I am a Transgender woman on countdown to coming out and beginning my social transition. I’m still 19 in my head, for the 13th year running so I’m actually 32.
My journey began 8-9 years ago. I remember lying awake at night thinking “I want to be a girl”. At the time I didn’t know how to process this, and I thought I was just confused. I had dreams where years passed between seeing friends, and I showed up as a girl. I didn’t realize it at the time, deep down – I wanted those dreams to be real.
6 years ago I decided to dress and act how I wanted. I started shopping in the women’s section, soon super skinny high rise jeans; knee high boots & colourful tops took over my wardrobe. I started growing my hair out, and I began adopting feminine mannerisms. Interestingly women’s clothes fit my figure so much better.
I tried to get rid of my facial hair, with no luck. I experimented with epilating & waxing my body. The feeling of smooth skin was something I craved and desperately want. I hate my beard so much.
At the time I didn’t realize, but looking back, these are all affirmations of the girl I am at soul. Every step I took in the feminine direction, I felt so much happier, and wanted more.
The beginning of transition
For years I have not identified as male. But I was always afraid of making the transition. I think all Trans people know this fear, the fear of how my friends and family would respond, fear of rejection, or possibly worse.
I am disappointed that I did not start transitioning back then, but my mental health was not good at the time, and I was living with depression.
In autumn last year, I’d gotten a new job that was going great. I was in the best place I have been for a very long time, possibly the best I have ever been in my adult life. From this position, I felt able to open up about my gender identity to my best friend. She fully supported me within the first steps in my transition. I cannot thank her enough.
Telling my family seriously scared me, but luckily for me, my parents and siblings all took the news better than I expected. I was surprised by how my father was not surprised by the news. My mother is fully supportive, but she is grieving losing her youngest son. At the same time, she will now gain a daughter.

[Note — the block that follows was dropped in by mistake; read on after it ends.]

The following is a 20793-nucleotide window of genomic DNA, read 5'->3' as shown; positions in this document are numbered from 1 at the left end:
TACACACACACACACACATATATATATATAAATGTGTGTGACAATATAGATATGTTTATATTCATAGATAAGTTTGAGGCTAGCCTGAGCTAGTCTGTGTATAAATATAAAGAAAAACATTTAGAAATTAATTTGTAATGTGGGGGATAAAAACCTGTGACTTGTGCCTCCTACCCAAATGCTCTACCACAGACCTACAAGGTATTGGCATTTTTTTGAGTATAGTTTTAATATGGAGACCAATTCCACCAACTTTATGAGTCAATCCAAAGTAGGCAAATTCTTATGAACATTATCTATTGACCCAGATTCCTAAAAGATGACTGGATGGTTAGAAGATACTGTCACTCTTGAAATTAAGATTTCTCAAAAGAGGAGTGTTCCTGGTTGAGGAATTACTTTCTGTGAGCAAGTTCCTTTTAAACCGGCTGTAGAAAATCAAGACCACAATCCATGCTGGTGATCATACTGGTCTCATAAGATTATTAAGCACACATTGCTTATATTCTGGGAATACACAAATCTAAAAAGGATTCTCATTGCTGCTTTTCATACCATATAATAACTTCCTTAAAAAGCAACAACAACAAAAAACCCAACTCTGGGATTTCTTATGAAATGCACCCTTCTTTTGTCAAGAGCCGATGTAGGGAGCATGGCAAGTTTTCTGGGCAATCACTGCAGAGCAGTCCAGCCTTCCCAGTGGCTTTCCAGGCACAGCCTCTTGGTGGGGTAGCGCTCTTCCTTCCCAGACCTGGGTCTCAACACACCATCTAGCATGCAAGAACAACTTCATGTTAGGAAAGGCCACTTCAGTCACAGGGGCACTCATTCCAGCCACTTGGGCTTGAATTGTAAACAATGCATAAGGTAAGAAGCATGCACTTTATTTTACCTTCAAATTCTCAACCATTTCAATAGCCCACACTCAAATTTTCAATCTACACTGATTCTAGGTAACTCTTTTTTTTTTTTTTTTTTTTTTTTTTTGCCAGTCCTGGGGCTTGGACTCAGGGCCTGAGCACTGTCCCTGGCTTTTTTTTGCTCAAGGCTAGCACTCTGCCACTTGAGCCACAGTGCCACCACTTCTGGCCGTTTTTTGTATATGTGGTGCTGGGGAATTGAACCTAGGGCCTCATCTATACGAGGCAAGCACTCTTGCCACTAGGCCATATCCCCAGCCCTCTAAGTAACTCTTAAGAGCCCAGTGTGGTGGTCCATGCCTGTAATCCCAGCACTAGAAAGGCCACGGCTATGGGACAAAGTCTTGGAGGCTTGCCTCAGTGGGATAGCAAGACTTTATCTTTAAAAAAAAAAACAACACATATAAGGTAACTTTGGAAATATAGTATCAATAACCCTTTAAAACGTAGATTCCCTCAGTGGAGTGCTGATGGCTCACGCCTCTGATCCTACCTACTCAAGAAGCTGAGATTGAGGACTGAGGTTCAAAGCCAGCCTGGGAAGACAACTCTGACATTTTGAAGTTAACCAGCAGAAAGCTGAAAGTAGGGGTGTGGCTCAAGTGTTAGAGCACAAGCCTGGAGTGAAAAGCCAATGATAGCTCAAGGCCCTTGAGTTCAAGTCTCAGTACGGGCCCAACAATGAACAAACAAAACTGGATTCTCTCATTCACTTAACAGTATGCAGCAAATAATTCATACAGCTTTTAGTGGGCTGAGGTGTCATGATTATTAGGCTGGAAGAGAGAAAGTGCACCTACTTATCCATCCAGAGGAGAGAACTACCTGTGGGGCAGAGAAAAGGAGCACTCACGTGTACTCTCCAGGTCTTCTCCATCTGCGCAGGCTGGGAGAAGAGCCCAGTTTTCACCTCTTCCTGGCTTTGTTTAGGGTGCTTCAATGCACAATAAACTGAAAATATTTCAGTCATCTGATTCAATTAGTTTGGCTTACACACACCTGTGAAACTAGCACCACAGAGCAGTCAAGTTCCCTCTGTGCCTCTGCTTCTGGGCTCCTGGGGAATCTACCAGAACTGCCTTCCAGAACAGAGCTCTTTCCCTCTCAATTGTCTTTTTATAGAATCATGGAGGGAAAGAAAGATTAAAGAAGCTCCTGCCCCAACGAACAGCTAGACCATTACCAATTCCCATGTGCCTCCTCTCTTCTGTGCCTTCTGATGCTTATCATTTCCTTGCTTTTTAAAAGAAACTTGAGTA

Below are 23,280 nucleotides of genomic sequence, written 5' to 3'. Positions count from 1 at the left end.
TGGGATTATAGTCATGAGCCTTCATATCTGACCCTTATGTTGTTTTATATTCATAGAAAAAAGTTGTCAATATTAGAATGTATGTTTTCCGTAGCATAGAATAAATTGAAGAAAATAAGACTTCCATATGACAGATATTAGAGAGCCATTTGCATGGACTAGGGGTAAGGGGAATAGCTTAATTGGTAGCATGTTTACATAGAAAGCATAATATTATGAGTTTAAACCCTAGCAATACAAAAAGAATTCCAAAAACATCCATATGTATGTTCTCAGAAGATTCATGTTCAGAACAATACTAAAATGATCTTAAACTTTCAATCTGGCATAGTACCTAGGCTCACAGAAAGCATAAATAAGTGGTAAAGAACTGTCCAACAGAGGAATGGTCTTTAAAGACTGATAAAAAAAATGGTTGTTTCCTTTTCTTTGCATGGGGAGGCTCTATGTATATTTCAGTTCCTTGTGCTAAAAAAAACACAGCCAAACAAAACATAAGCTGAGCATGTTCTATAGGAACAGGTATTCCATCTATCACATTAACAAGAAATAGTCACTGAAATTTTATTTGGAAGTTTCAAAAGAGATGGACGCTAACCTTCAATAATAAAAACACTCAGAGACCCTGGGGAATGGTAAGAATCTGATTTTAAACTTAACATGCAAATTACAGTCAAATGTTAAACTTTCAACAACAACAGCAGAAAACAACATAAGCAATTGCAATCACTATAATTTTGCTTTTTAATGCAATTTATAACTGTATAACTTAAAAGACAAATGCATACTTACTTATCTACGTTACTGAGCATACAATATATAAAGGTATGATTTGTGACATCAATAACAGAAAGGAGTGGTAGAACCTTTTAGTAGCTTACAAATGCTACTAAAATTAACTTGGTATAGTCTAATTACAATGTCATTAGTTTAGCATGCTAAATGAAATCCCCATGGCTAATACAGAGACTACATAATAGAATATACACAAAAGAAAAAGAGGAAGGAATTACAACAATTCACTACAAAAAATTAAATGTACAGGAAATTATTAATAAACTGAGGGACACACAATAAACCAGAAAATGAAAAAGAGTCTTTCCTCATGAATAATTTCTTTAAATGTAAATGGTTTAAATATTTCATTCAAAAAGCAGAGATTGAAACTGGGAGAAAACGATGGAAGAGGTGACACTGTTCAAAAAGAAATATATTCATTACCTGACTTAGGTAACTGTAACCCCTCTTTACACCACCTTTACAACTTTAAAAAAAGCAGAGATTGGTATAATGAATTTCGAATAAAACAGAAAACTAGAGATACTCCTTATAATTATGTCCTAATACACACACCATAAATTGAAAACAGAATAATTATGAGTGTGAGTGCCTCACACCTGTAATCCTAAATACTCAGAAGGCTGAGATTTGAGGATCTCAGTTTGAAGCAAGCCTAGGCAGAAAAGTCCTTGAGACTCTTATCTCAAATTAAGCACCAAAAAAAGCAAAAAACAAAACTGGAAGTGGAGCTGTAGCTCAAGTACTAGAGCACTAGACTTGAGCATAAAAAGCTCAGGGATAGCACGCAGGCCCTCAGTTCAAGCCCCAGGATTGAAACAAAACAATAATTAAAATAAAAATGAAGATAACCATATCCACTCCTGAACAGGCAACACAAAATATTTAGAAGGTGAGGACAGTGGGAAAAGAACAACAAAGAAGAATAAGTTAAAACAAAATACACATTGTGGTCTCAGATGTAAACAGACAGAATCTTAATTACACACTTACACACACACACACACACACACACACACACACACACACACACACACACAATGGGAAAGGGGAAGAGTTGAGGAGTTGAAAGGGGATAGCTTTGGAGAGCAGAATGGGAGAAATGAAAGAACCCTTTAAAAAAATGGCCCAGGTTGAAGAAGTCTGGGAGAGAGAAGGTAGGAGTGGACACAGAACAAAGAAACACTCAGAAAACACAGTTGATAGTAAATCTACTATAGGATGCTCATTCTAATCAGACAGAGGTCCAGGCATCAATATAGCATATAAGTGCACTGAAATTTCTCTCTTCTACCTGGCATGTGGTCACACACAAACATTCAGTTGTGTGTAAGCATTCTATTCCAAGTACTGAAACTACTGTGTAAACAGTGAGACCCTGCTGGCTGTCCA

My closest friends are not surprised by the news and are fully supportive of me. I am so happy that the responses have been so positive; full of love, acceptance and support of the true me.
It’s great that my employer is also supportive of the LGBTQIA+ community. I have their full support and there are even guidance documents to help.
I know when I will start the documentation process. Within the next few months I will have a definitive date for coming out. I am so excited for what is to come. Some of the girls at work are as excited as I am, as there will be another girl on the team.
The gender clinic
I plan on starting the medical transition in the private sector and moving under the NHS when the NHS appointments come around. This seems to be fairly common among transgender people. I’ve picked the Harley Street Gender Clinic, and I’ve planned my social transition. I have a massive list with all the details of what to do. Unfortunately, my GP advised me of the incredibly long NHS waiting times and that it was worth evaluating private clinics.
The waiting list for the Harley Street gender clinic re-opens in April, and I could get an appointment in September, instead of the 3- 5 years (or more) for the NHS. I might have both appointments this year, and maybe, just maybe I will have started HRT this time next year. That is a really exciting prospect.
In preparation I started laser hair removal and practicing make-up. I’ve found make-up a lot of fun, especially with all of the different looks I can try. I’ve got a lot of catching up to do!
I would like to fast forward to the point where I’ve been on HRT for years, my face & body is free from hair and my body shape has been feminised. I know I can’t skip forward; this is an important part of my journey to become the best and truest version of me.
HRT will take 2-3 years to reach full effects. It is a second puberty after all.
The ultimate end-game will be gender reassignment surgery. It is not for everyone, but it is what I want. It will be a long journey to get there. But when I am finished, I will be the best and true version of me.
What am I excited about most of all with this journey? Being the real me.
Our guest blogger:
Huge thanks to our blogger Charlotte – and congratulations on your incredible story and officially identifying as Charlotte. What a journey!
If you are struggling to cope with your mental health or any of the issues Charlotte has mentioned here, please talk to your GP. You can also check out our support for LGBTQIA+ Communities and mental health.
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